Spin-Off Looks Back (and Forward)

For an editor, the nearly 40 years of Spin-Off history is both a blessing and a burden. Looking back over about 150 issues, what is there that we haven’t had something to say about already? How do we introduce new audiences to subjects of perennial interest without simply repeating ourselves?

Among our readers are surely spinners who know our back catalog much better than I do. I know readers who were poring over the magazine when I was learning to read. Yet there are spinners who, like me, have come to the practice in the last few decades for whom many of these time-tested subjects are new.

It reminds me of a song my mother and I used to sing as a round: Make new readers but keep the old/One is silver and the other gold. (OK, it doesn’t scan, but you get the point.)

Two years ago, in March of 2014, I was just taking my seat as Spin-Off’s editor, after decades of loving and passionate stewardship by Amy Clarke Moore. Amy’s last issue, the Spring 2014 Color issue, was an engrossing riot of carded, handdyed, and handspun fibers that was a reader favorite. Because magazines are planned so far in advance, she left me with the materials for the Summer and Fall 2014 issues, as firm a foundation as one could hope when beginning such a daunting new task.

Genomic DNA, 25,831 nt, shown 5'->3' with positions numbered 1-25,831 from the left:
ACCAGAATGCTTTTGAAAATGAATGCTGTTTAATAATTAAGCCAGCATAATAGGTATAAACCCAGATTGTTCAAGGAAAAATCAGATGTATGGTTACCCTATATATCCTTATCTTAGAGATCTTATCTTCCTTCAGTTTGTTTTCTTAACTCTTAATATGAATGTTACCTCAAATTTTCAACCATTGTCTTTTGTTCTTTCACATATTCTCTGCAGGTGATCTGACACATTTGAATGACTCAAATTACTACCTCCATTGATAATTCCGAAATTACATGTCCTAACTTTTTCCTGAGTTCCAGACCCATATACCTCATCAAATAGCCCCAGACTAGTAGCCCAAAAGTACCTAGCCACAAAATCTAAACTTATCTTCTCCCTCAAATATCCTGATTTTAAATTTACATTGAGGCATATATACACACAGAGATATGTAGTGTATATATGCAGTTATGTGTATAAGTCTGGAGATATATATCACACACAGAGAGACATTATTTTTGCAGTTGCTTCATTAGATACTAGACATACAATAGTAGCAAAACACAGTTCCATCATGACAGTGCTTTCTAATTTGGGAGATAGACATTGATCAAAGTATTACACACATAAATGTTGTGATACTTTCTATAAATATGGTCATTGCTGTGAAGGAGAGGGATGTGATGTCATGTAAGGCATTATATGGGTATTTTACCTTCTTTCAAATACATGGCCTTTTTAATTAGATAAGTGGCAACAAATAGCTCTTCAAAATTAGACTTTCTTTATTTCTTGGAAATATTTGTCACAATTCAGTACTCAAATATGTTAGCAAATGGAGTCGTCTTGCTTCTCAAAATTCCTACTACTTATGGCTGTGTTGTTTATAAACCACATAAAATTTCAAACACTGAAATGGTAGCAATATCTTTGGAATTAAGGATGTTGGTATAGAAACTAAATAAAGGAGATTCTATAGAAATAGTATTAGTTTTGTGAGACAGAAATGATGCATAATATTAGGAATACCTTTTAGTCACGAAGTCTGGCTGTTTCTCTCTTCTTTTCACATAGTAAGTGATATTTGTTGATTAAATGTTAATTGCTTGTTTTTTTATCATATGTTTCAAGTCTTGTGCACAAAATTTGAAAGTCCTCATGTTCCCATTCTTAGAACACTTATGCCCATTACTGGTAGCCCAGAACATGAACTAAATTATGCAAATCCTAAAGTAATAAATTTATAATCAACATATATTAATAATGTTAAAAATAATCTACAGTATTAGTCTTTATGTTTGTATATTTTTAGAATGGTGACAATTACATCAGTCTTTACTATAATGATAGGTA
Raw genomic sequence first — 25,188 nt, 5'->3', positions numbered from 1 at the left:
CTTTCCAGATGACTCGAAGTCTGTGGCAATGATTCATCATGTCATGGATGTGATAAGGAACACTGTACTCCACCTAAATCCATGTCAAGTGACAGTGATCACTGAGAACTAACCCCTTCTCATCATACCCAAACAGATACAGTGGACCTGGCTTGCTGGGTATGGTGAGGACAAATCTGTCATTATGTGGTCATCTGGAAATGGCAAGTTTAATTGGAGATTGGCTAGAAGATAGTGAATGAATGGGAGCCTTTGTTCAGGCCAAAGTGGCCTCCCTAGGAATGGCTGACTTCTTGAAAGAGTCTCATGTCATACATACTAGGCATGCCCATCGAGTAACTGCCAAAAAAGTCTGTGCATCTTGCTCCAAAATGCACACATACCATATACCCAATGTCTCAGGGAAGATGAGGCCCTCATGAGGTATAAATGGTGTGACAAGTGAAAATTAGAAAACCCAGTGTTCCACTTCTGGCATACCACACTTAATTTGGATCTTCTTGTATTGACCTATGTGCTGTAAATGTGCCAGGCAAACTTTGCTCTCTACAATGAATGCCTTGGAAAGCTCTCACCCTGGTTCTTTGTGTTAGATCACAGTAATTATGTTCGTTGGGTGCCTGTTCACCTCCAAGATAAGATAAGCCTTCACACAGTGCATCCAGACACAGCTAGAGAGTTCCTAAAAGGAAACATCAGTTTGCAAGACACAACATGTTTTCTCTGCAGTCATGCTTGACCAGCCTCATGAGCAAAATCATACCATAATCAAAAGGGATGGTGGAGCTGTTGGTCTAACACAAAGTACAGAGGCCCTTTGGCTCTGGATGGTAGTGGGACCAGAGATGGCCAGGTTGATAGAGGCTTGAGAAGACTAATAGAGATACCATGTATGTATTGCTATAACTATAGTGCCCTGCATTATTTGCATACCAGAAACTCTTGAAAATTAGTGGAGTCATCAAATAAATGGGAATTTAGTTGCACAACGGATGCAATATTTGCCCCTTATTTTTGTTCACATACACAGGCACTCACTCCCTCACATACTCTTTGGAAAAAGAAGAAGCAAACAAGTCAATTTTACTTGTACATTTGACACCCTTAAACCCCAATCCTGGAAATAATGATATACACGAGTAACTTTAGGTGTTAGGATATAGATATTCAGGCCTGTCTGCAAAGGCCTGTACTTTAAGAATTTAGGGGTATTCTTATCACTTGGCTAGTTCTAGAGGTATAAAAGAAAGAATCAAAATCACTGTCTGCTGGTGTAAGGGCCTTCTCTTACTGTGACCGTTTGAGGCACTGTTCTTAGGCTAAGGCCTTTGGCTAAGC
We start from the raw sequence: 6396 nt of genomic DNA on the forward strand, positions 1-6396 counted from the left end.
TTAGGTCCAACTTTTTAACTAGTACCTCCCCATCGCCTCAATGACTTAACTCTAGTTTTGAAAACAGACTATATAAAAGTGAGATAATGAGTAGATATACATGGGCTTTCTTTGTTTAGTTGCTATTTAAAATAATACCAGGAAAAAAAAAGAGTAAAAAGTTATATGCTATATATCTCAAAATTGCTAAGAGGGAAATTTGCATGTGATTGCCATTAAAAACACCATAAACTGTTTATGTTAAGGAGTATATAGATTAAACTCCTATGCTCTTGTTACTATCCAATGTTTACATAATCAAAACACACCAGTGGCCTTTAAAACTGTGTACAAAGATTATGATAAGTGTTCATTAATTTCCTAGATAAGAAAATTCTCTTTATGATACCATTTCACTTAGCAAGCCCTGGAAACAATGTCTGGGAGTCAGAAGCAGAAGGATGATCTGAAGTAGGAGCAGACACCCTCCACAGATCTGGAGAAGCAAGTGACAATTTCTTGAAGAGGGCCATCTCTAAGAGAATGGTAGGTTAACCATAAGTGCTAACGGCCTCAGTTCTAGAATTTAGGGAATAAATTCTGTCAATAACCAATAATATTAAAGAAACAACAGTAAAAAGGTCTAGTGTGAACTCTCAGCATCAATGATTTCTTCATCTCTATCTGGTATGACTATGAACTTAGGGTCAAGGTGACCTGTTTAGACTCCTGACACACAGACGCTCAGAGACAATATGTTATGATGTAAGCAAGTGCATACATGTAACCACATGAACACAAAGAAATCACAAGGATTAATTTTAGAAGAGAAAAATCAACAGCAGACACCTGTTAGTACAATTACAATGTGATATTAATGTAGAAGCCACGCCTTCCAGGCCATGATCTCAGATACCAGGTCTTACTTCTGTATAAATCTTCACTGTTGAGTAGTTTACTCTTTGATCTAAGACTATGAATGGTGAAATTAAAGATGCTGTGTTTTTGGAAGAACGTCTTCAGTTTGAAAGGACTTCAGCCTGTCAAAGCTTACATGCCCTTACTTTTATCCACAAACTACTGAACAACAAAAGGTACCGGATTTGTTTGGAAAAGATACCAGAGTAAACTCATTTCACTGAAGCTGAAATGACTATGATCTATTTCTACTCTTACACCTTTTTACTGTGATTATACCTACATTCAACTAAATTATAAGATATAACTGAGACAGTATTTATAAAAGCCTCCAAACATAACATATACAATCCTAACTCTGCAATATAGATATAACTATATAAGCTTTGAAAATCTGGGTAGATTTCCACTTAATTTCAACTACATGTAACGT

Spin-Off Winter 2015

So what did 2014 and 2015 bring for Spin-Off? Our first sheep cover in ages, for one thing. Joan the Border Leicester won everyone’s heart with her sweet face, and we couldn’t have asked for a better ambassador for the Winter 2015 issue. We’ve followed themes more closely (but not exclusively), with the Stash issue, Myths & Facts issue, Plying issue, Luxury issue, and Art & Craft issue. In Fall 2015, we brought in a new/old department: Ask a Spinning Teacher, which echoes the “Spinner’s Question” series that Rita Buchanan authored 15 years ago. It’s been a gradual evolution, a few changes in every issue. And in every issue I find something new I’d like to tweak and something to be content with.

But what I think is less important than what you think. What changes have you noticed—for better or worse? What are we missing? What are we overdoing? Drop me a line at spinoff@interweave.com and let me know your thoughts.

Post a Comment